This is an early Oscar Schmidt Stella from the 1910's with spectacular decals.
Schmidt used decals on their lower end instruments often and called it "decalcomania" in the catalags. Decals on the fingerboard, like the beautiful here, were seldom used. The decals, as well as the guitar, are in very good shape.
But not only the decals make this one an interesting guitar. If you examine the spruce top closly, you can see that this one was glued together from three pieces
of spruce. Again of interst is the bracing of this Stella. The last two guitars of the month (September and October 2016) have 4 top braces. This one has, like many earlier Stellas, only two. One before and one behind the soundhole.
The braces are triangular in profil and much higher than the one they used in the 1930's. This is working very good.
The back and sides are made of solid birch. The neck is made of poplar, very thick and soft v shaped. The scale length is 63,5 cm (25")
It has a 42,2cm (16,61'') long concert sized body with a lower bout of 33,6cm (13,35''), and a upper bout of 23,9cm (9.41'').
A very similar Oscar SChmidt guitar appears as guitar no. 199 in a 1912 "Bruno & Son" catalog.
Mid 1910's Schmidt catalog shows exact the same model.
Solid, three piece spruce top, with fancy decals
Brown stained, solid birch back with decal strip.
Back strip imitates the fancy multicolor purfling used on upper end Stellas.
Red stained poplar neck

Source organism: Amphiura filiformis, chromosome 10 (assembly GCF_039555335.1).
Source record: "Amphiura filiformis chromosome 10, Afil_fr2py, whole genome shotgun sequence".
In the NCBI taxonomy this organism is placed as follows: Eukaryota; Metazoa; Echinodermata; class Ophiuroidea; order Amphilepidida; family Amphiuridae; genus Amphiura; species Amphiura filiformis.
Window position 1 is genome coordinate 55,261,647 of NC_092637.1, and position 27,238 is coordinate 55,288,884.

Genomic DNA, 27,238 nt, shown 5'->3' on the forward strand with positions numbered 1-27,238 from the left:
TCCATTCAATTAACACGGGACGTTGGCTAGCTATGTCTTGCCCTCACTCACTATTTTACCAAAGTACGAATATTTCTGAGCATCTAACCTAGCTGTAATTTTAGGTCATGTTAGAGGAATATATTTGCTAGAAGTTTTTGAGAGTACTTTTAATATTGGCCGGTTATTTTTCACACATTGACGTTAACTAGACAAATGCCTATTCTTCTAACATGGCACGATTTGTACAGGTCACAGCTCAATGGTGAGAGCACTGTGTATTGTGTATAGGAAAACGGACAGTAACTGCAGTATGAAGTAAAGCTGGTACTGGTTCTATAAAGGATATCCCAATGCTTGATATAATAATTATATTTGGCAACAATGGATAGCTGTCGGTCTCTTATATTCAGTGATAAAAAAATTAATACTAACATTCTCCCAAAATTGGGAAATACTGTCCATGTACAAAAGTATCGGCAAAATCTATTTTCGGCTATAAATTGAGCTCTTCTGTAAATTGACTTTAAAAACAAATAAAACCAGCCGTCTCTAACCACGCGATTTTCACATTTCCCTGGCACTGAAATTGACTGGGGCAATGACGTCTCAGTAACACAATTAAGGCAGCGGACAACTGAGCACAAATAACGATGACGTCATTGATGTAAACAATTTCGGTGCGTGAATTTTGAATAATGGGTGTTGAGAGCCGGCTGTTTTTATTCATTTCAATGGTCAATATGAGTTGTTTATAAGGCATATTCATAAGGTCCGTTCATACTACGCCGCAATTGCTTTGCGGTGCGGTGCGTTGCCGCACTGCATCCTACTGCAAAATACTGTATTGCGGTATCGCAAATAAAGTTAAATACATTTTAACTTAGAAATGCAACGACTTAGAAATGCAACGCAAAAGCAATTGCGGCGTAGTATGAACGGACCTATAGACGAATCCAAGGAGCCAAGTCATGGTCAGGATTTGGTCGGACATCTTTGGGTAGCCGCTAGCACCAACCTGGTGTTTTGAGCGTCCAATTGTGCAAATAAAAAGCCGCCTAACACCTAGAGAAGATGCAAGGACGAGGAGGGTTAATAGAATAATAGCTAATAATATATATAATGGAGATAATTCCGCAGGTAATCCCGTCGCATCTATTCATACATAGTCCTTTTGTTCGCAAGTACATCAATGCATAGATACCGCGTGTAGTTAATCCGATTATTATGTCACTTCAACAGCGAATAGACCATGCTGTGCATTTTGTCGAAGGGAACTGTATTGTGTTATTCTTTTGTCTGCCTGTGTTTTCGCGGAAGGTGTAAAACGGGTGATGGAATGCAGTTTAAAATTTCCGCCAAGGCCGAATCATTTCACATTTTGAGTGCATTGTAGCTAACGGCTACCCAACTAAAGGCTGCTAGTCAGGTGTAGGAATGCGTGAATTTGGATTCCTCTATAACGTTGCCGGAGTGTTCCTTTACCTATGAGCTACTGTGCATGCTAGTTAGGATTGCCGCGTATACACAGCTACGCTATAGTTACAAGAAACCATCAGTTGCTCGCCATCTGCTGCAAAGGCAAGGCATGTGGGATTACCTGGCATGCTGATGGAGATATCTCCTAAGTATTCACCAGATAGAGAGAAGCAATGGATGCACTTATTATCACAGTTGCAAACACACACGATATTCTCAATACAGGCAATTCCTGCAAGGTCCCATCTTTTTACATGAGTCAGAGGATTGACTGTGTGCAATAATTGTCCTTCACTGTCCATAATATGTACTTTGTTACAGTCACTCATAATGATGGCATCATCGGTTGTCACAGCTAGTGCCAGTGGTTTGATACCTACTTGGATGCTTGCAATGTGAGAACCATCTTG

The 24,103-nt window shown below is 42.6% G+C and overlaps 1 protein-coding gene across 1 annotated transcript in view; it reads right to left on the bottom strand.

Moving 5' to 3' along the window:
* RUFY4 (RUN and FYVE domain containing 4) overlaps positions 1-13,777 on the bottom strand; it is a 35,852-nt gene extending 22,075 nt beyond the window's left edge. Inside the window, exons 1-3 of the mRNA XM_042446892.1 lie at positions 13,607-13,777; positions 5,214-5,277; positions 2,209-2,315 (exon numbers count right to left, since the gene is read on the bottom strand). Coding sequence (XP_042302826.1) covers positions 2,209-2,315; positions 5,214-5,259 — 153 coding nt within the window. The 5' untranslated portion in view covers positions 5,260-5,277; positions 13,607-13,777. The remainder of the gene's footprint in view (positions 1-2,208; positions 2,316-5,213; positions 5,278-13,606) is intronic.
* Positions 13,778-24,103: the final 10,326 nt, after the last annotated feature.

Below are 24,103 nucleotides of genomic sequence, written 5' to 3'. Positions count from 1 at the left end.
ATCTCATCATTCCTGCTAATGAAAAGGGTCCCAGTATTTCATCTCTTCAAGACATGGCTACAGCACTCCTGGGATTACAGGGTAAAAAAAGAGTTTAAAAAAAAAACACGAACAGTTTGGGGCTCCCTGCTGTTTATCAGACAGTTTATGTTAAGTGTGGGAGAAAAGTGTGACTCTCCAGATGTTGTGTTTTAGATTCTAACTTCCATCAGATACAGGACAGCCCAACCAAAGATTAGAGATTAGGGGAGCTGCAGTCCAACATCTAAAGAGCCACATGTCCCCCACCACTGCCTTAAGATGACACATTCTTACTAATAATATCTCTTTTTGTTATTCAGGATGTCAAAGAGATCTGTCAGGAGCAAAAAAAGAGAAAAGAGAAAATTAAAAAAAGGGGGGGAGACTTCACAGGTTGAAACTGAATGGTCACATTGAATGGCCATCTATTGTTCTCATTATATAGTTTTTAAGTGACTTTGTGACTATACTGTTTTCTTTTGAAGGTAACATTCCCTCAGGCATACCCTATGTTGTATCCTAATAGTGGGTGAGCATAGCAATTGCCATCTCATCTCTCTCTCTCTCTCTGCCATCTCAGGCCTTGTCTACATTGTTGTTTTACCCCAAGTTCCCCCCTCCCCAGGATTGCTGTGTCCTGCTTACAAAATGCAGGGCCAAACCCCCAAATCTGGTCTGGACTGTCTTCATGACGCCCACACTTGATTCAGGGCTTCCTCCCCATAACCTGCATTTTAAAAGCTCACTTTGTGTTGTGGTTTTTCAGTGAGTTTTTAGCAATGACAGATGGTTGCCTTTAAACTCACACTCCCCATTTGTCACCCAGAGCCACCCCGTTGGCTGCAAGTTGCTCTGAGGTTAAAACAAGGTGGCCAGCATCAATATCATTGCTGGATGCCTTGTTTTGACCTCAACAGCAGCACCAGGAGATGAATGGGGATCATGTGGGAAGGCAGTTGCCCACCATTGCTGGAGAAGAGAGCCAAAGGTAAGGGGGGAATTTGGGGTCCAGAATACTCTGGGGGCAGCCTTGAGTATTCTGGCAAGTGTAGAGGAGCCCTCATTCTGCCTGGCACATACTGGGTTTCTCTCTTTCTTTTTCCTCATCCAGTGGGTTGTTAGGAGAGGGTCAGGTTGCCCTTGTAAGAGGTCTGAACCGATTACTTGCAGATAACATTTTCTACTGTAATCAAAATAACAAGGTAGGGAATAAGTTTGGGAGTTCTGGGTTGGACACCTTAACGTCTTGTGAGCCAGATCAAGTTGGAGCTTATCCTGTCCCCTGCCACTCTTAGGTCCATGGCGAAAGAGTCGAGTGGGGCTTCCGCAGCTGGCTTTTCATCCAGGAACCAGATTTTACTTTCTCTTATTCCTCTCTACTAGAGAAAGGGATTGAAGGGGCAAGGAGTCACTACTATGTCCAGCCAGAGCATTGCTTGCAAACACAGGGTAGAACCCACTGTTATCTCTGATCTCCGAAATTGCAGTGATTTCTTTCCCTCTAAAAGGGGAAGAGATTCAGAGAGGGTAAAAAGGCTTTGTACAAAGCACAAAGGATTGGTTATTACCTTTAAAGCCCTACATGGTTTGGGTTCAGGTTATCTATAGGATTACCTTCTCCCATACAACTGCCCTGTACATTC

Fancy flower decal on the fingerboard
Original ebony nut. Nut wide is 46mm (1,81")
Original tuners with black knops and black gear-wheels!
Soild birch sides. Body is 9 cm (3,54") deep at the lower bout
Deep, barky tone with a lot of punch in the trebles. Beautiful singing slide voice.
Like mentioned above, the guitar has only two top braces and as a resut it produces a nice reverb.
It looks to me ideal for Sylvester Weavers "Guitar Rag". With singing trebles and a strong bass.
Sylvester Weaver holding a a little larger sized parlor guitar.
Sylvester Weaver was born July 25, 1897 Louisville, Kentucky and started his recording sessions on October 23, 1923. His recordings are the very first country-blues recordings and the first recorded slide guitar songs.
Weaver lived most of his life in Smoketown (neighborhood southeast of downtown Louisville, Kentucky). He recorded until 1927, sometimes accompanied by Sara Martin.
He often used the bottleneck-style technique and played his guitar probably with a knife. His recordings were successful but in did not mad records after 1927.
Weaver died on April 4, 1960 almost forgotten. He was not rediscovered during the country blues revival in the 1950.
Guitar Rag was recorded on Nov, 2, 1923 and again on April, 12, 1927 both in New York city for Okeh. On the 1927 recording he probably used a guitar banjo.